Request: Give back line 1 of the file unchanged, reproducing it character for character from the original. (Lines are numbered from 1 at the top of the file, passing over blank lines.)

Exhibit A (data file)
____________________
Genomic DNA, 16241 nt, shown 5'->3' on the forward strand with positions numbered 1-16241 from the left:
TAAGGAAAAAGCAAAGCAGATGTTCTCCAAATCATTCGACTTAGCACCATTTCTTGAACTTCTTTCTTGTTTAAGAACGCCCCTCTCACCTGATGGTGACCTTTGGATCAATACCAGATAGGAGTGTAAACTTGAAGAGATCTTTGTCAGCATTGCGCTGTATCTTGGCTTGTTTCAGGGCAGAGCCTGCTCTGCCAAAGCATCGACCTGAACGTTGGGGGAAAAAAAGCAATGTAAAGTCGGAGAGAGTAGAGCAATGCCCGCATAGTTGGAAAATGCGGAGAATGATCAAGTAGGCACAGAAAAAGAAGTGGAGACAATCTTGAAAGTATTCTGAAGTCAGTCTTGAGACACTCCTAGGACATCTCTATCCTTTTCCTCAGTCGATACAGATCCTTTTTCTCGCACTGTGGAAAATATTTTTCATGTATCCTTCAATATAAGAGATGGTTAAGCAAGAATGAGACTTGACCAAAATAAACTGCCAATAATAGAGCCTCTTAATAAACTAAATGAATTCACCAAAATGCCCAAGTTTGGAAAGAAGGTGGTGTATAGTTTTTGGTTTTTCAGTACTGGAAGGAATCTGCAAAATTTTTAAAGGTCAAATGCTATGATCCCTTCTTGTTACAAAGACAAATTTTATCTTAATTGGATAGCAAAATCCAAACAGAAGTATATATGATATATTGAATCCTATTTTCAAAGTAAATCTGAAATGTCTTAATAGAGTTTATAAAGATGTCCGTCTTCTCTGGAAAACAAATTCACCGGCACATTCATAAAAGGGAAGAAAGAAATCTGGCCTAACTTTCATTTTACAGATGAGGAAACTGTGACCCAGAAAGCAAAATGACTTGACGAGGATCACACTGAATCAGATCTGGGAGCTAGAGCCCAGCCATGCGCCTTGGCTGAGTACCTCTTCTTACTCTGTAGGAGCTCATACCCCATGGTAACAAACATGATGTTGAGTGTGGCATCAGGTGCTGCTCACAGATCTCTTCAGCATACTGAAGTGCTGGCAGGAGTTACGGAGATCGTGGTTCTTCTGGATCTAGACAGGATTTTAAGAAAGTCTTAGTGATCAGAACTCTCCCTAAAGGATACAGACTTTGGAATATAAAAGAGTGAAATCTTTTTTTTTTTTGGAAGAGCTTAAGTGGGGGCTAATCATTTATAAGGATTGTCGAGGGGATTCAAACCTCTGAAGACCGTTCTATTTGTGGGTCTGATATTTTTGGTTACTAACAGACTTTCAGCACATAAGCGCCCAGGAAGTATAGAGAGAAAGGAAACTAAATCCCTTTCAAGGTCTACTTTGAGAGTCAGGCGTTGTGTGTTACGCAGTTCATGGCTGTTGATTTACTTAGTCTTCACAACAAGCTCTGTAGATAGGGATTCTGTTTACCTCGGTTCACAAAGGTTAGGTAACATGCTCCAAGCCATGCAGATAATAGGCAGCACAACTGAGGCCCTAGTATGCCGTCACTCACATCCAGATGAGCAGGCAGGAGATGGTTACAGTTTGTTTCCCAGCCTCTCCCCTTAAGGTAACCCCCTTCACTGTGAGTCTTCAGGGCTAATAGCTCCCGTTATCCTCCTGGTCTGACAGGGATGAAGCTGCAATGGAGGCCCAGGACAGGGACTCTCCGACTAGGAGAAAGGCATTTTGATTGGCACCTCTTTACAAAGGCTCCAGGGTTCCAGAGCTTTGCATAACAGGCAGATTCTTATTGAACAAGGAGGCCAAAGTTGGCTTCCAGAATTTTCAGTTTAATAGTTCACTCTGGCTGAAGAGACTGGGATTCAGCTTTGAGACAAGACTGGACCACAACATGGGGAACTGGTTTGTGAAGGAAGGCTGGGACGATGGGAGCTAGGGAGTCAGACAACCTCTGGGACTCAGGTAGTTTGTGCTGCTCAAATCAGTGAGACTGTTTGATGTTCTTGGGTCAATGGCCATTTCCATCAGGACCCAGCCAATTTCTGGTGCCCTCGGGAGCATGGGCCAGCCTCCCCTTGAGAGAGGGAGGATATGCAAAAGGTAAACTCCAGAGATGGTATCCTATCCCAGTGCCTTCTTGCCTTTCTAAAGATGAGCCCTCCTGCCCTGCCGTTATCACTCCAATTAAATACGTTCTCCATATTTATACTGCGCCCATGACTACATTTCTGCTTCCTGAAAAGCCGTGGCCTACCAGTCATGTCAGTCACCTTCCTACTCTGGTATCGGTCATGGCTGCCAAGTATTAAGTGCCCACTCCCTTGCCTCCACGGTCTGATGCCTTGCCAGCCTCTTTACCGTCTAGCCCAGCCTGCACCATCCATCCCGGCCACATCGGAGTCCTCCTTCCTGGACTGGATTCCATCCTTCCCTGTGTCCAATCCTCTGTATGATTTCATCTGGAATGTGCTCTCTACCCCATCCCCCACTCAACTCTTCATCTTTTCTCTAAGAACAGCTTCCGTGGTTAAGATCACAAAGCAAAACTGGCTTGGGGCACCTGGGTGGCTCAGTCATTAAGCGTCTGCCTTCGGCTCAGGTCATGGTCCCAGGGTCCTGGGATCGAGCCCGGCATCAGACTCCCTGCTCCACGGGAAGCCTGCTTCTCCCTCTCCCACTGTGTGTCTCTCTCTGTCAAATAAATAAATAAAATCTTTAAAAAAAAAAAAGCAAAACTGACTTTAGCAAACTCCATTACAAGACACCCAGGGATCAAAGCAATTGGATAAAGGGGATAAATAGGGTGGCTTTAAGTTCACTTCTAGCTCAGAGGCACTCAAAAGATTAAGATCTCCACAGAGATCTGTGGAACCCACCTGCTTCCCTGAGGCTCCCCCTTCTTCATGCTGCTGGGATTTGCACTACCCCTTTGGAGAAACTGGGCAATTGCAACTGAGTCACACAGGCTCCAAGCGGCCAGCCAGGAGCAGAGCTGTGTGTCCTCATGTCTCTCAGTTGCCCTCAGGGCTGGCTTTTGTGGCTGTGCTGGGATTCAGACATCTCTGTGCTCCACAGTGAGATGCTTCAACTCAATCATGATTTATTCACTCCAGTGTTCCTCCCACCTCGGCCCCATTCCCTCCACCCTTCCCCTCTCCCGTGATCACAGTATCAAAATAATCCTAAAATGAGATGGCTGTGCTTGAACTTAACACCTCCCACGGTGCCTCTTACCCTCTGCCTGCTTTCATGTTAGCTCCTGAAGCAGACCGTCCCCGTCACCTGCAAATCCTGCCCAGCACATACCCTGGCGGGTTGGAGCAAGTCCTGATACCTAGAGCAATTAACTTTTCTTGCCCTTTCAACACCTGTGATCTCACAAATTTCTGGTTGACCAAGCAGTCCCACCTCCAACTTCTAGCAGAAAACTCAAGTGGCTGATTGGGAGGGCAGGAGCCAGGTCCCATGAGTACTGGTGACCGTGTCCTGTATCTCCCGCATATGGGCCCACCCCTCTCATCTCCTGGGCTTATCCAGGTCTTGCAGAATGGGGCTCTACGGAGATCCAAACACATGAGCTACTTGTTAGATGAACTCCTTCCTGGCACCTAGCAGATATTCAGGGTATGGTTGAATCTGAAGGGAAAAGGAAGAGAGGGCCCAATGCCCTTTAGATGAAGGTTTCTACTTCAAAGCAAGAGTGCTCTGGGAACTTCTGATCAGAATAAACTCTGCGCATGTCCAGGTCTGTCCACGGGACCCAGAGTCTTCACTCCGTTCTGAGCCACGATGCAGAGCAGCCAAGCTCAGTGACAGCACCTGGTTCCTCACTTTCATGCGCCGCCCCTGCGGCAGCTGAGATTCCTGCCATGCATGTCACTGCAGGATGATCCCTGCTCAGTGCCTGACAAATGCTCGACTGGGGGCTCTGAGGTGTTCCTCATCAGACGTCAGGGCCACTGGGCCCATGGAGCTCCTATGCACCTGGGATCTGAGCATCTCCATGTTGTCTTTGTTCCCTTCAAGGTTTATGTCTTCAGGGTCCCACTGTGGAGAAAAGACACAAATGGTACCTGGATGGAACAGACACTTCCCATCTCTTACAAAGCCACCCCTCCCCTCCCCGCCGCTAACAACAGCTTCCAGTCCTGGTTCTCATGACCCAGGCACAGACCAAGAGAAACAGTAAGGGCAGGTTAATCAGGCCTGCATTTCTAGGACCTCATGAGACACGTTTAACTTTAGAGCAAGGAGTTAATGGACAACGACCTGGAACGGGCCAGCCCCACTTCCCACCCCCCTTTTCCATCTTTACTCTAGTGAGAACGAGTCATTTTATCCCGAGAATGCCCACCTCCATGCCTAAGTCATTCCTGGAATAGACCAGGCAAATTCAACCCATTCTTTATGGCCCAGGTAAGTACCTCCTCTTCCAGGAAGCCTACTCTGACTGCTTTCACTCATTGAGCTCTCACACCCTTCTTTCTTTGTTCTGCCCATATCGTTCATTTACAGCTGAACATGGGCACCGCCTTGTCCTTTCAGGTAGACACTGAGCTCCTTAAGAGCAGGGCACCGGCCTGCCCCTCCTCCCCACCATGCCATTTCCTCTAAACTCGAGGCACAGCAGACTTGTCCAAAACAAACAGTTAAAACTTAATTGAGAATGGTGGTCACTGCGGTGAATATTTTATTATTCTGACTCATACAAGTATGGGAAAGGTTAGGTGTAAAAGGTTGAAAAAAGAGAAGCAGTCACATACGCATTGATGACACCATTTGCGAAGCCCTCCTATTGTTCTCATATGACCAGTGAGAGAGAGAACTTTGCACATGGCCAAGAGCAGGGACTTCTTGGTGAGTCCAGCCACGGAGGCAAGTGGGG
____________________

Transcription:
Genomic DNA, 16241 nt, shown 5'->3' on the forward strand with positions numbered 1-16241 from the left: